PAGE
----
Anyway, I think I will say it's a promising series? I don't know, but I really look forward to seeing all the cosplay, and how much of it we recognize. I'm kind of bummed that the first real series they cosplayed was one we're not familiar with. And that's another thing! Aya says something as Celeste that may or may not be one of the character's stock lines, but since we haven't played the game we don't know. And she was in potty mouth mode at the time, but the Danganronpa wiki (incidentally, I think Dangan Ronpa should be two words) listed a quote that seemed like it could be the high-class version of that line, and I just don't know! But we don't have time to play and find out, and from what we've read of the dialogue, we really don't want to play the English version anyway.

Finally, there was the Episode 0 story, which doesn't really give us a lot of hope for where this series is going to end up. But Sawako's husband was really cute when he said she'll always be his princess.

Today I'm thankful for Kinoko no Yama, getting one more thing crossed off our list, getting complimented on our Fire Force translation, having enough energy left to get some more work done, and TV shows that help us with dialogue.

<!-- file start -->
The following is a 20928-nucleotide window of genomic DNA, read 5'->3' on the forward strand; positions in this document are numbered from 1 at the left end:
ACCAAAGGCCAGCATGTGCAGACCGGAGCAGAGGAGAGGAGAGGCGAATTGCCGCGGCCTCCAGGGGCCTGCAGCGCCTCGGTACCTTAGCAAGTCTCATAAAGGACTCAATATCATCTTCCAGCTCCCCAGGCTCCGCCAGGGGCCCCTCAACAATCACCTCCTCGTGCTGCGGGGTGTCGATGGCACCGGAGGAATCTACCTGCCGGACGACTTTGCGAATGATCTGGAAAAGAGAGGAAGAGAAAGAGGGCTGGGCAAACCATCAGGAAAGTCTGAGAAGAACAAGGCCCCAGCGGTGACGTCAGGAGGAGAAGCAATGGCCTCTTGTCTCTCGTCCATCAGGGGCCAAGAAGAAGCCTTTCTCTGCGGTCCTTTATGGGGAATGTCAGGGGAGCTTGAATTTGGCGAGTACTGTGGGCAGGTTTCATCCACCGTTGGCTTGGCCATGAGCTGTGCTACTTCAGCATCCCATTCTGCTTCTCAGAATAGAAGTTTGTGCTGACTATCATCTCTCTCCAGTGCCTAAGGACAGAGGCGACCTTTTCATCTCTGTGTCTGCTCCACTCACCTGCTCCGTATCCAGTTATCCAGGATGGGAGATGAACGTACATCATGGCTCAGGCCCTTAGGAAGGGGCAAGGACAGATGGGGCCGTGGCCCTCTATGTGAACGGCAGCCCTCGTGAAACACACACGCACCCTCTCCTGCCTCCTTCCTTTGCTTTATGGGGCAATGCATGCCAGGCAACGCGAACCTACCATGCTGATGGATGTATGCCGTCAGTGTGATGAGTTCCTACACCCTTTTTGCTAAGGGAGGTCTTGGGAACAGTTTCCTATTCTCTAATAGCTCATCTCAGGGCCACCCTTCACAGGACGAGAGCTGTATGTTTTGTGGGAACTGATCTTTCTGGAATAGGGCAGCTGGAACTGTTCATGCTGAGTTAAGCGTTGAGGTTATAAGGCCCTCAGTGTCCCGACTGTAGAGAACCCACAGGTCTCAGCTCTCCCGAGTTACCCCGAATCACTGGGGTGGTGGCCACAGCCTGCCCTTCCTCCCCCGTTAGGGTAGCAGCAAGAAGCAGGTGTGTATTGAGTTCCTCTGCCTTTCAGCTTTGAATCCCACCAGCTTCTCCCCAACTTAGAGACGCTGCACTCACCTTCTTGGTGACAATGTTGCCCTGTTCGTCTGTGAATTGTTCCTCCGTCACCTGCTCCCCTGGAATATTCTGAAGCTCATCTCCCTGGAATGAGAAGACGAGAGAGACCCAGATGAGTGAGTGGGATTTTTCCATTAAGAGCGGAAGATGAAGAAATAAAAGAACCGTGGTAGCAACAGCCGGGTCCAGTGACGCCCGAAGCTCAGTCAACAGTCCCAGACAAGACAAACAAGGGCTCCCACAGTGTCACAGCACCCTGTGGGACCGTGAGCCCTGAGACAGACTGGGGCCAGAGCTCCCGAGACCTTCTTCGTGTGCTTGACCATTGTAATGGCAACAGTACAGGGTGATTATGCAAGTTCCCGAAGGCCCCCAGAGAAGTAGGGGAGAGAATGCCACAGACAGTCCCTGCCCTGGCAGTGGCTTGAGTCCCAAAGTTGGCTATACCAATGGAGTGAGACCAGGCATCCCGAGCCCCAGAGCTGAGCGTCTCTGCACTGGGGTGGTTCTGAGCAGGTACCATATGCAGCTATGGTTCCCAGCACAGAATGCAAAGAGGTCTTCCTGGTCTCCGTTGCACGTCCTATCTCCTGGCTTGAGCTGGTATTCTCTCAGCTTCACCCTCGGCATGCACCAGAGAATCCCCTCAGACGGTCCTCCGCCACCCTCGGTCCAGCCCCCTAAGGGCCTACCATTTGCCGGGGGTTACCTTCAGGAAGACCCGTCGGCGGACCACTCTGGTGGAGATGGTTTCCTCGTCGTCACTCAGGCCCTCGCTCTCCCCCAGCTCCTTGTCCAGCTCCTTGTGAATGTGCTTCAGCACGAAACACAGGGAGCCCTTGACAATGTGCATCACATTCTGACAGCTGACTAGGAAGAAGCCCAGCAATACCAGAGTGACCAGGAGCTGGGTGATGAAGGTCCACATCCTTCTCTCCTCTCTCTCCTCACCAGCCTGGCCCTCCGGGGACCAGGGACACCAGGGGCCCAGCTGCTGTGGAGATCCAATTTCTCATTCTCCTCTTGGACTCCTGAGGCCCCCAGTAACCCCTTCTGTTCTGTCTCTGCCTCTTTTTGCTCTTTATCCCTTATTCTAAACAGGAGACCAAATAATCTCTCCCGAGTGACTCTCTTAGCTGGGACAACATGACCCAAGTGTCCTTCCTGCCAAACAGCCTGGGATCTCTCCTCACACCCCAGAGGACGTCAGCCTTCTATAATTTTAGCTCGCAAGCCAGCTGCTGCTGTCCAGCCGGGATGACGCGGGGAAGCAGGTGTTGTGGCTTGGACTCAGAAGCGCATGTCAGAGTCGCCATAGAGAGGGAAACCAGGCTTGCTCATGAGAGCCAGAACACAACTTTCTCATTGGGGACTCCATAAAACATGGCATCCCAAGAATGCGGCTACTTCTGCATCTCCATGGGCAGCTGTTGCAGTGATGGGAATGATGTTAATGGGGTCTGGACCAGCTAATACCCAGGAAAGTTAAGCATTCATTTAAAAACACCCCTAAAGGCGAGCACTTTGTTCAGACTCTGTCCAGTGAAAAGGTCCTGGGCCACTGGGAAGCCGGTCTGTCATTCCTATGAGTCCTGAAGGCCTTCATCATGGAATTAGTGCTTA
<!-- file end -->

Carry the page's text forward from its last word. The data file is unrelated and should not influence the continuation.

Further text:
27th-Jul-2016 10:57 pm (UTC)
Kinoko no Yama! Yay!! (since it's the only one I've actually ever had, I didn't have much choice in taking sides. But I do favour Kiun, and I always thought mushrooms were cute, so...)

I'm glad you translated Complex Age because when you mentioned it a while back, it reminded me to check it out! And I liked it, and then I lent it to two girls at church who do a lot of sewing and cosplay and they really liked it too!!! I only have an outside perspective on the hobby, but I guess aspects of having nerdy hobbies are still relatable, and anyway it was all interesting! I didn't think about the possibility of the Episode 0 forecasting the main story's ending until a review I read tossed that idea out there, and then I was a little sad and I hope it doesn't go that route. But when I was reading, I mainly thought, "You could've at least sold the clothes instead of burning them up. goodness."
27th-Jul-2016 11:44 pm (UTC)
I agree that Kinoko no Yama are cuter. But Takenoko no Sato has a better chocolate-to-cookie ratio, and since we're all about the chocolate... On the other hand, Kinoko no Yama actually has more chocolate per cookie.